Less than a quarter of enterprise application deployments stay 'vanilla'. The rest are customized: modified for customer needs, and with extra bits of functionality added on that need to look the same as the rest. Without context for developers and functional users, such customization/extensibility efforts can be very tough indeed in UX terms. In fact, 'translation context' columns in databases are usually repurposed description columns intended for development, implementor and customization team notes. That internationalization and translation teams never leveraged a wider argument in support of improved context doesn't surprise me.

I believe the context for all requirement is one that can be met. But it will be by UX people, and not translation teams.

Wednesday Jan 05, 2011

Translation and Localization Resources for UX Designers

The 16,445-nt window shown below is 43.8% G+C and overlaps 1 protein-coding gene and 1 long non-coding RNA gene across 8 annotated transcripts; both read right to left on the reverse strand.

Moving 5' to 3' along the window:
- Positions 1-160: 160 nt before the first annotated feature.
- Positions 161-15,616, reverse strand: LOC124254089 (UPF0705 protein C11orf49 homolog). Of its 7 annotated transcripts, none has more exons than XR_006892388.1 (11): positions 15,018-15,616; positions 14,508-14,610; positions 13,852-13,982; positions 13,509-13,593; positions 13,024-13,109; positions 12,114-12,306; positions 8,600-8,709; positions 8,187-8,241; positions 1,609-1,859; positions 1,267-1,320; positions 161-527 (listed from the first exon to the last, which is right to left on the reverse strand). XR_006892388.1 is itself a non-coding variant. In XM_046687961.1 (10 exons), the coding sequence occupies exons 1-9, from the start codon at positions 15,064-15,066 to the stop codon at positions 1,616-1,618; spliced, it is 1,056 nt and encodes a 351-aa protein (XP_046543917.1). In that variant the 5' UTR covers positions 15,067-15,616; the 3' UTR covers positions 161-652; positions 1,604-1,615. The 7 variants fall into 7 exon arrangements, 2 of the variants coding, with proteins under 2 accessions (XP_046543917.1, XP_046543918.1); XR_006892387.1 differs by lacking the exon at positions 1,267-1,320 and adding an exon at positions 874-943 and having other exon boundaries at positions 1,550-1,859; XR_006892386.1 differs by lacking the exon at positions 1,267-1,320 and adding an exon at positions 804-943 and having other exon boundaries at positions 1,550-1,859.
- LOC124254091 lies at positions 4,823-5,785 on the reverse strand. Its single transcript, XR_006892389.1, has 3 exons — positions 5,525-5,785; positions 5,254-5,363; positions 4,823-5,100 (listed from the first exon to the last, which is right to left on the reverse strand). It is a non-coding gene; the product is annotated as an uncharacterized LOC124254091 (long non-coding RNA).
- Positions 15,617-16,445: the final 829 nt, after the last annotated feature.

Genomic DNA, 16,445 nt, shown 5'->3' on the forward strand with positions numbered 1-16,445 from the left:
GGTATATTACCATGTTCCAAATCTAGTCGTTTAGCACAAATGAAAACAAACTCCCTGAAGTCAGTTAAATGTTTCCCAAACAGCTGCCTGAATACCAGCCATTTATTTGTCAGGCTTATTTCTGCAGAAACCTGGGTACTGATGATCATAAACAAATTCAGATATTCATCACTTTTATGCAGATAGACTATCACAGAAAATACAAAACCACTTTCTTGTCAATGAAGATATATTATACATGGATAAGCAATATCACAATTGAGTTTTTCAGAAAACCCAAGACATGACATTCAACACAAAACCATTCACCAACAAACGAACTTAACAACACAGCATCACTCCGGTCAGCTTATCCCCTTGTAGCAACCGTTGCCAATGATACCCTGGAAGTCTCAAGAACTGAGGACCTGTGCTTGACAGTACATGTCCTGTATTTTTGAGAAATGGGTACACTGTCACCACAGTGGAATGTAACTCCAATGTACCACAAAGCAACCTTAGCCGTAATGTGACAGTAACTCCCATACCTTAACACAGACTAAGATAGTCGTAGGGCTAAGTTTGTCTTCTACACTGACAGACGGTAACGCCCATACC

Here is a handy list of translation and localization-related resources for user experience professionals. Following some basic guidelines will help you design an easily translatable user experience.

Most of the references here are for web pages or software. Fundamentally, remember your designs will be consumed globally, and never divorce the design process from the development or deployment effort that goes into bringing your designs to life in code. Designers, ask yourself today: Do you know how the text you are using in your designs is delivered to the customer, even in English?

Key areas that UX designers always seen to fall foul of, in the enterprise applications space anyway, are:

  • Terminology that is impossible to translate (jargon, multiple modifiers, gerunds) or is used inconsistently.
  • Poorly written, verbose text (really, just write well in English, no special considerations).
  • String construction (concatenation of parts, assembled dynamically). This seems particularly problematic in search or calendar user interfaces. Days, weeks, months, and years are gender dependent in some languages. Thus, we have the composite messaging and positioning  issue (my favorite):
  • Hard-coded fonts, small font sizes, or character formatting or casing that doesn't work globally.
  • Format that is not separate from content. 
  • Restricted real estate not allowing for text expansion in translation.